Once outside, we enjoy playing fetch with Kona (when we take her with us), playing some badminton (a badminton set was what the boys picked out to give me for Father's Day), kicking a ball, or simply strolling around. However, no matter what else we are doing, some time at a playground is always a winner too. Here are the gang hanging out at one playground nearby:
All that time outside means more frequent and necessary baths! The majority of the time we put all three boys in the tub at once. On this particular occasion, there were only two in, and Erin Joy (one of the AIM students here working with us) pitched in to help:
Ezra is a full-on crawler now, as well as clutter-maker, cord-puller, door-opener, and everything else that goes with his new mobility. With the summer heat, most of the time he sports only his diaper at home. Here he is spending some time with his puppy:
Summer also means fresh, local, in-season, and affordable produce. We buy most of our fresh food from a local open market year-round, but in the summer it really kicks into high gear. All kinds of people bring fresh stuff to sell -- from larger-scale growers to old ladies selling the extra from their garden in the village.
When certain seasonal items hit their in-season peak, and the market is flooded with large quantities of it at the lowest prices of the year, we tend to buy several kilograms of it to bring home and freeze, and ration for the rest of the year. So far this year we have done this with strawberries and cherries. In the next couple weeks it will be time for blueberries and raspberries as well. Here is a photo I took after one Saturday morning outing in which I went to both the open market and a grocery store. The red bucket was full of strawberries. I took this photo on the ground floor, about to lug it all up in several trips to the fourth floor:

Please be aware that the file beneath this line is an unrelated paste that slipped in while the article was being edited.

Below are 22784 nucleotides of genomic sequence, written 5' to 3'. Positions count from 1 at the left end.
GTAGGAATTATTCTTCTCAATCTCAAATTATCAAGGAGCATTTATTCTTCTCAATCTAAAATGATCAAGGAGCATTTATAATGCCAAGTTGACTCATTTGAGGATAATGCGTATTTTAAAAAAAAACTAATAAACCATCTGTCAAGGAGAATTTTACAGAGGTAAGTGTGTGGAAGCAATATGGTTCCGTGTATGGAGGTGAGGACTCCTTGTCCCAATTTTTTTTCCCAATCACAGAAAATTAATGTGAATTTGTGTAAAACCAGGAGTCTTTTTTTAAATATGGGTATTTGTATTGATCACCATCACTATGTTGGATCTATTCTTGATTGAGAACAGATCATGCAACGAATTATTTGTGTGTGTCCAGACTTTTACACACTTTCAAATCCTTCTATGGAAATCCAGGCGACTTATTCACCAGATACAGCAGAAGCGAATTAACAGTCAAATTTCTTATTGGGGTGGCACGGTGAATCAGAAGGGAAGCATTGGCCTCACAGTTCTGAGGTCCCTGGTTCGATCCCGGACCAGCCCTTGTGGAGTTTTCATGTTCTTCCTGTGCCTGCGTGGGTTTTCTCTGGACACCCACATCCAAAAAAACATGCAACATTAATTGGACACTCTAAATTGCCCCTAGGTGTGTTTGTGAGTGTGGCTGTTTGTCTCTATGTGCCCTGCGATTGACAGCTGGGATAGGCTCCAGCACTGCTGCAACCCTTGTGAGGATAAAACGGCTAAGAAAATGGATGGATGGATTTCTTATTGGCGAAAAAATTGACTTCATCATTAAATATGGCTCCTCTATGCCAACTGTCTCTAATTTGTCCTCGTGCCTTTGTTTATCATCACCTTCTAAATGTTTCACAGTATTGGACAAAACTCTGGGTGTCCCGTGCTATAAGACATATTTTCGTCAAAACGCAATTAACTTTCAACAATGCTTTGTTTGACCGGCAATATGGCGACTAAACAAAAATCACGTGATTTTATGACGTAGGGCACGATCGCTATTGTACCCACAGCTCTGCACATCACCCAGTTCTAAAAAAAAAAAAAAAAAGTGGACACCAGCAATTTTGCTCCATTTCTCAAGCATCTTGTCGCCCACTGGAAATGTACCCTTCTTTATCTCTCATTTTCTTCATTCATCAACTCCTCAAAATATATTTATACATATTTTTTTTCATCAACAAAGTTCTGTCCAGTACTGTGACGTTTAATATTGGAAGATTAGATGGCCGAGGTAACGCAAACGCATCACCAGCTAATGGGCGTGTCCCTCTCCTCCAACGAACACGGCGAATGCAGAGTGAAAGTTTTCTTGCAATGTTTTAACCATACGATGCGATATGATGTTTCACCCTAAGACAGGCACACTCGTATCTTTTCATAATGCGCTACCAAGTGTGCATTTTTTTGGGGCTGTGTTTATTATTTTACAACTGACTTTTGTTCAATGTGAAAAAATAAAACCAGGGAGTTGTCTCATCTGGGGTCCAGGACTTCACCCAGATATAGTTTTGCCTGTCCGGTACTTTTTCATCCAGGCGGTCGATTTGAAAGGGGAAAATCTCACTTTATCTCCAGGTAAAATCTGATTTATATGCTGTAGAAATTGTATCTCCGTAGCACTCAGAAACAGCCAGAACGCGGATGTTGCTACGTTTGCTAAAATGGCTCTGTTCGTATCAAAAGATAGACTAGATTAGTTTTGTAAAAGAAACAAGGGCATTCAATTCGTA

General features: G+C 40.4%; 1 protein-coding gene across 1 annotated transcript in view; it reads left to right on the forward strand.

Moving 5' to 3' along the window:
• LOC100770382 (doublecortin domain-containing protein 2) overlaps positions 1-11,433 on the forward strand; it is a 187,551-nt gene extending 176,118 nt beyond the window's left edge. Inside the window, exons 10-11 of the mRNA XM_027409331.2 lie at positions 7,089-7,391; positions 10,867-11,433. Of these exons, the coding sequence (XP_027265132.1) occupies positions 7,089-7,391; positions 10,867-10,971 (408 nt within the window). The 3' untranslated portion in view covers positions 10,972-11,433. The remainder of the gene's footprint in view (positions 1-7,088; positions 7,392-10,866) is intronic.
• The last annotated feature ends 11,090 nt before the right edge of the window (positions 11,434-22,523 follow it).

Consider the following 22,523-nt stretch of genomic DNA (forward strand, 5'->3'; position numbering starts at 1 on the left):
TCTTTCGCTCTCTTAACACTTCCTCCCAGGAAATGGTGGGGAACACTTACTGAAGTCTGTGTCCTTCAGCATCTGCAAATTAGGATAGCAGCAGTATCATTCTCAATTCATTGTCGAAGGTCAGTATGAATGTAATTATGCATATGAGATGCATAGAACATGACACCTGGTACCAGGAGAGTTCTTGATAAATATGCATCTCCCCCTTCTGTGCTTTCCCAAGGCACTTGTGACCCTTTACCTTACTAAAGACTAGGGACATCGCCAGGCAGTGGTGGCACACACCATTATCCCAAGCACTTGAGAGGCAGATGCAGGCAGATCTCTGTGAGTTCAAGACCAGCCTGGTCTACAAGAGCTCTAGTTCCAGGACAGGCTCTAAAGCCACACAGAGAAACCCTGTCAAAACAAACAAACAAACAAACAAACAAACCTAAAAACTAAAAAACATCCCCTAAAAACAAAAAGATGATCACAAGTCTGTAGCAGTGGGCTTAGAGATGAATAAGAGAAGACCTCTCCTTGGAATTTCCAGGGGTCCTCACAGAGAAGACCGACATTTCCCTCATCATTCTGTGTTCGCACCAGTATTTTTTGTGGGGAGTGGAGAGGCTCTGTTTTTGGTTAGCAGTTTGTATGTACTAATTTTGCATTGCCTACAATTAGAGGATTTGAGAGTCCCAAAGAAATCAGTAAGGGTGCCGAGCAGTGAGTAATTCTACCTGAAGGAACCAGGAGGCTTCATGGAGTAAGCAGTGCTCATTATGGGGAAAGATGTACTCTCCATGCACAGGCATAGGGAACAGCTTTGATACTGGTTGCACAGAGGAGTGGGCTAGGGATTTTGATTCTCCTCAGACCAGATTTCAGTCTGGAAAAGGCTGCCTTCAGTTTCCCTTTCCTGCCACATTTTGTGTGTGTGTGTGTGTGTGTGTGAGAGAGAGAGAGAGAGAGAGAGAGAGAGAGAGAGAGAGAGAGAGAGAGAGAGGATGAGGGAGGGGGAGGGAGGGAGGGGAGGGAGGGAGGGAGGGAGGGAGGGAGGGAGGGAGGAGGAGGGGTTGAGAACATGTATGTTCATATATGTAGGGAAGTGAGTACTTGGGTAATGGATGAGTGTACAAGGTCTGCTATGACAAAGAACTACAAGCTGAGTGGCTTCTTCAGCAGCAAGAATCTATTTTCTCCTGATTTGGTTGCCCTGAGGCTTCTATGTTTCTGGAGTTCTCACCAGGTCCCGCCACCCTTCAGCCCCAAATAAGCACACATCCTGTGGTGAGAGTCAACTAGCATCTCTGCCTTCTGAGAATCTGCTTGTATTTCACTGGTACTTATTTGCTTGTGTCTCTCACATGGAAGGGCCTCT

Anyone want to come visit?
Every four years there is an event in Europe called the Euro Cup. It is basically to Europe what the World Cup is to the world -- a tournament of European national soccer* teams. The soccer olympics of Europe. And since Europe is loaded with lots of good soccer teams, the Euro cup is a pretty big deal, attracting attention of soccer fans all over the world.
The year before we arrived here, Ukraine and Poland made a joint bid to host the Euro Cup in 2012 and -- gasp! -- the bid won. The bid consisted of four host cities in each of the two countries hosting matches in their stadiums. At first Kharkov (Kharkiv as it is otherwise known and written) was not one of the four for Ukraine. I don't know why. This was quickly corrected, though, and Kharkov was substituted in for one of the other host cities that ended up getting ruled out.